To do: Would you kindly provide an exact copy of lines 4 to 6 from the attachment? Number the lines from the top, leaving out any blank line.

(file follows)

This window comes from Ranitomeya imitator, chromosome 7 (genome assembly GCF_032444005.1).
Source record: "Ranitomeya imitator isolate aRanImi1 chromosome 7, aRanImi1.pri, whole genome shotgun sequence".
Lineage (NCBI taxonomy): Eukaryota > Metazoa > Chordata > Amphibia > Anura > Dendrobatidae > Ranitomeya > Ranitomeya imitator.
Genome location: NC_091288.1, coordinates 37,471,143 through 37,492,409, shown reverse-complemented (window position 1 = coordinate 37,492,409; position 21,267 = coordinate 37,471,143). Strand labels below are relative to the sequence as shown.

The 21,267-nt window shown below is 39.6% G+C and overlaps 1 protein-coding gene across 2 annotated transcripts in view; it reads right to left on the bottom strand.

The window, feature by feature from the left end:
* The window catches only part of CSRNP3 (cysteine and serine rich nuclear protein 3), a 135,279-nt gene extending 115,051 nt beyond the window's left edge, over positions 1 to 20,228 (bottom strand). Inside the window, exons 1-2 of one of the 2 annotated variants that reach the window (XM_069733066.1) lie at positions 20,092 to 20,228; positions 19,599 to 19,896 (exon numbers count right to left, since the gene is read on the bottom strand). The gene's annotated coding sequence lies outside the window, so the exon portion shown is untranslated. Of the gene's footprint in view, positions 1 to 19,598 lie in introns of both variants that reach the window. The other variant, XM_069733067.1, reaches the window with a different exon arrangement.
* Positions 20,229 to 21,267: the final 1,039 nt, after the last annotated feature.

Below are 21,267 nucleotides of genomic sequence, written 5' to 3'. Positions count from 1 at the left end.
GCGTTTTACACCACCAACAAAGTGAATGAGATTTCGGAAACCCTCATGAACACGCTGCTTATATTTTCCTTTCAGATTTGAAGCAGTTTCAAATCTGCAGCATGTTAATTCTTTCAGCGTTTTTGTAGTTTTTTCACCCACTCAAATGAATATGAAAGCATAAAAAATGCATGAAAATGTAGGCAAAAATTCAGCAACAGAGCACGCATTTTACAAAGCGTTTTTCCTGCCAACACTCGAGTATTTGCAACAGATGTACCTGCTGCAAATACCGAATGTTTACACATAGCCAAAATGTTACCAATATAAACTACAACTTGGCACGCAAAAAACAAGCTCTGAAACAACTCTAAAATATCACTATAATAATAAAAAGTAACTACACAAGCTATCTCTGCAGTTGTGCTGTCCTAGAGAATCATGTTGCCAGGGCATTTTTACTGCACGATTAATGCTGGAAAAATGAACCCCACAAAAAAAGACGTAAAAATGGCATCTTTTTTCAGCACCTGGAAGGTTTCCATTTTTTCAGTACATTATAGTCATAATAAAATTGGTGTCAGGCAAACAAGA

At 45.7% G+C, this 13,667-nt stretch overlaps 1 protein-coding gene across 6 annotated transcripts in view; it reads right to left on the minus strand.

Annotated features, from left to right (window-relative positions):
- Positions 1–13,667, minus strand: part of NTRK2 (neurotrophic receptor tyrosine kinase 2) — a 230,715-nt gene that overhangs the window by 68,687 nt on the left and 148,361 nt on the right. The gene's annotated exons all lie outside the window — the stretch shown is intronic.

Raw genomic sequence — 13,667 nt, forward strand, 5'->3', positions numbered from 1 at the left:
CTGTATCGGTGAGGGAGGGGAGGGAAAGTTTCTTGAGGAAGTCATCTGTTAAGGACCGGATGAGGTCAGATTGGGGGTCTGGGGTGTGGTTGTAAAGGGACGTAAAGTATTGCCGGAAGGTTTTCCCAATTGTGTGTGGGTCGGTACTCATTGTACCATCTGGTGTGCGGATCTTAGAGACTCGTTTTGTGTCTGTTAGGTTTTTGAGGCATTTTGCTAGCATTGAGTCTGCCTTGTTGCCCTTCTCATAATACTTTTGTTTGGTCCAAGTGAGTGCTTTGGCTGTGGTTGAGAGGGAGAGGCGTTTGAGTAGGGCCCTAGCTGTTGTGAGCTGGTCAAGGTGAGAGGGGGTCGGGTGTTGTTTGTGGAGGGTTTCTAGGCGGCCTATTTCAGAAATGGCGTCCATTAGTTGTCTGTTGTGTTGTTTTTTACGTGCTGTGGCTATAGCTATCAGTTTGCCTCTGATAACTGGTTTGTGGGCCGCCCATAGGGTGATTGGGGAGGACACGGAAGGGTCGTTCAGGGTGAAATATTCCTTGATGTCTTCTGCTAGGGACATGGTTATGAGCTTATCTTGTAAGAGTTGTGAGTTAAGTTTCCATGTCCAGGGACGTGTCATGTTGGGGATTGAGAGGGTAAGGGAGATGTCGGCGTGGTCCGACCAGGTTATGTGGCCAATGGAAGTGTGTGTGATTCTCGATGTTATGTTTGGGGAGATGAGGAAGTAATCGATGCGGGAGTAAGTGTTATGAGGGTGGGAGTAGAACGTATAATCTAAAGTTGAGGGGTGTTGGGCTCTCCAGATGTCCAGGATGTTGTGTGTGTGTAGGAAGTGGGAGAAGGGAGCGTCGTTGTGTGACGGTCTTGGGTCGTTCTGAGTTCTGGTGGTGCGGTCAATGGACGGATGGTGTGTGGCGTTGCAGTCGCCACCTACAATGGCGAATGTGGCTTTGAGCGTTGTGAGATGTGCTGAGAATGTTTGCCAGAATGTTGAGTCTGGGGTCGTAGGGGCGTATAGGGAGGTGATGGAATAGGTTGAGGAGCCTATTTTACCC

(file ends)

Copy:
Genome location: NC_091288.1, coordinates 37,471,143 through 37,492,409, shown reverse-complemented (window position 1 = coordinate 37,492,409; position 21,267 = coordinate 37,471,143). Strand labels below are relative to the sequence as shown.

The 21,267-nt window shown below is 39.6% G+C and overlaps 1 protein-coding gene across 2 annotated transcripts in view; it reads right to left on the bottom strand.

The window, feature by feature from the left end: